Disguise healthy winter greens in a hearty soup. Soup is not popular at Thanksgiving meals because everyone wants to dig in to the turkey. Soup as a first course at a Christmas meal, on the other hand, is much more traditional. Winter greens like endive, kale, and spinach can be added to hearty and well-seasoned lentil dishes for vitamins, phytonutrients, and fiber in a single, small serving. You can be sure your family is getting nutrition along with all the sweets they eat on the holiday.

Or take a cue from the Kwanzaa traditions and serve soup made with sweet potatoes, peanuts, or pumpkin, or try a hearty gumbo with or without seafood.

Stir-fry sweet corn. Chances are you won't be able to find fresh corn on the cob in December (at least in the Northern Hemisphere), but you probably can find super-sweet corn kernels in your supermarket's freezer case. Instead of boiling your sweet corn, serve it stir fried with red or Ancho peppers, or make a South Asian stir fry with cilantro, cardamom, and white pepper.

For your vegetarian and vegan guests, forget about the tofu turkey. Instead, make a delectable casserole of tempeh and wild mushrooms, or serve steel-cut oats boiled and then fried into triangles with a fruit compote on top.


The Holiday Diet Disaster You Must Avoid

The one thing you must not do with your holiday menu is to emphasize diet soft drinks and similar sugar-free but sweet beverages. The problem with diet drinks is that they upset the brain's responses to sugar in food. In physiological terms, the process runs like this:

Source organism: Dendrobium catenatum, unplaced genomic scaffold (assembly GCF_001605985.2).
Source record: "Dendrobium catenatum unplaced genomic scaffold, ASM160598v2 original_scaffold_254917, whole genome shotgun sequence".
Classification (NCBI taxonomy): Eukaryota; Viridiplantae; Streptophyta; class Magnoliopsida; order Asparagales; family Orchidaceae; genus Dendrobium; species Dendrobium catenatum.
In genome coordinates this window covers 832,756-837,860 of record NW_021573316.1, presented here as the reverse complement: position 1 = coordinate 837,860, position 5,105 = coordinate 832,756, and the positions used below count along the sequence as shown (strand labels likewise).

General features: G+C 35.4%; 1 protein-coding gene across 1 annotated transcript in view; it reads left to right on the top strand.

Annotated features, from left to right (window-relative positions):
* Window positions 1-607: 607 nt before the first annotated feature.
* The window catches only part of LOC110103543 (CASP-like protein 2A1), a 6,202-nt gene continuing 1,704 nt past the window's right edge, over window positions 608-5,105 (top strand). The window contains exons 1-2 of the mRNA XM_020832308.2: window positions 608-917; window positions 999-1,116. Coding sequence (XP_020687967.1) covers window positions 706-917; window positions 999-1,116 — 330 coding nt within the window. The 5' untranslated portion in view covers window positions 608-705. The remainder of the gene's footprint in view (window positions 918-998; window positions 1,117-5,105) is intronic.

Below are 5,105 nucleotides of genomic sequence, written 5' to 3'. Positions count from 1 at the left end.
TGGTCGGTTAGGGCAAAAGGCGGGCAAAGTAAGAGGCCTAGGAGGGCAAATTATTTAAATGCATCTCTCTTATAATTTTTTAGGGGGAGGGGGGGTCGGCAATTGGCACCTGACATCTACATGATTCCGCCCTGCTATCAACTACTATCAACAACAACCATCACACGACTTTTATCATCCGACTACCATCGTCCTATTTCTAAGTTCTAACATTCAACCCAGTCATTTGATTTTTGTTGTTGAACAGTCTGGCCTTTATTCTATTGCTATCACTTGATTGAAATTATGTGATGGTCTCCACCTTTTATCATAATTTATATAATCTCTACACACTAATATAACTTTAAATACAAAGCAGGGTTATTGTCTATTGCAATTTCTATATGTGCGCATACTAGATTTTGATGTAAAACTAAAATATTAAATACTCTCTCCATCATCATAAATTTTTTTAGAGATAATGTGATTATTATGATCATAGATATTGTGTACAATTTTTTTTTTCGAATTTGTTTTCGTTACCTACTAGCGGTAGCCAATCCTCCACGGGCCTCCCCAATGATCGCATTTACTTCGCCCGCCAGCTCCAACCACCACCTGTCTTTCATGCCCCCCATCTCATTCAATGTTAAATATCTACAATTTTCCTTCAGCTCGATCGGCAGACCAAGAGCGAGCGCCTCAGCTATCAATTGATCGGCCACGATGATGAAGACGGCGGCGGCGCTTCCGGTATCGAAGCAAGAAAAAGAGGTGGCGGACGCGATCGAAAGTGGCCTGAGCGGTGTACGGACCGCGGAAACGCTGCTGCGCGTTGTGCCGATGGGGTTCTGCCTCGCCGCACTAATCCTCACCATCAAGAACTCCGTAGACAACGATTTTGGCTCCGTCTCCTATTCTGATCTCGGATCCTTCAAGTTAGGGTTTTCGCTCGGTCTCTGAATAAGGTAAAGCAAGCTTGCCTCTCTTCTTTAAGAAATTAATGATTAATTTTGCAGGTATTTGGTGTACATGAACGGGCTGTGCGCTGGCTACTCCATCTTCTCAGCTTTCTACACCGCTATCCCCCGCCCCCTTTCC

1. You drink a sweet drink that does not contain any calories.
2. Your pancreas tastes (yes, your pancreas also has nerves that enable taste sensation) the sweetness and produces insulin to get ready for the sugar it “expects” to be released quickly from the sugar in the drink.
3. No sugar arrives in your bloodstream from the drink, but the insulin is available for its other function, storing fat. This means that if you drink diet soft drinks, and you overeat anything at all, you have primed your fat cells to grab all the fatty acids they can out of your bloodstream. They pack that extra fat in your belly, your thighs, and your hips, but especially, in both men and women, in the buttocks.

Stevia-sweetened drinks don't have this effect. Saccharin is actually worse than aspartame. If you simply cannot imagine living without your sugar-free soft drinks and you find the holidays a bad time to try to change any kind of eating habit, then consider a supplement. The Ayurvedic herb gurmar, also known by its botanical name Gymnema sylvestre, makes your taste buds less sensitive to sweetness. If you take the herb, you will lose your taste for artificially sweetened drinks and candies, and save yourself some of the storage of excess fat. For some people, taking this supplement makes all the difference between weight maintenance and weight gain in the holiday season.



  • Nakagawa Y, Nagasawa M, Yamada S, Hara A, Mogami H, Nikolaev VO, Lohse MJ, Shigemura N, Ninomiya Y, Kojima I. Sweet taste receptor expressed in pancreatic beta-cells activates the calcium and cyclic AMP signaling systems and stimulates insulin secretion. PLoS One. 2009,4(4):e5106. Epub 2009 Apr 8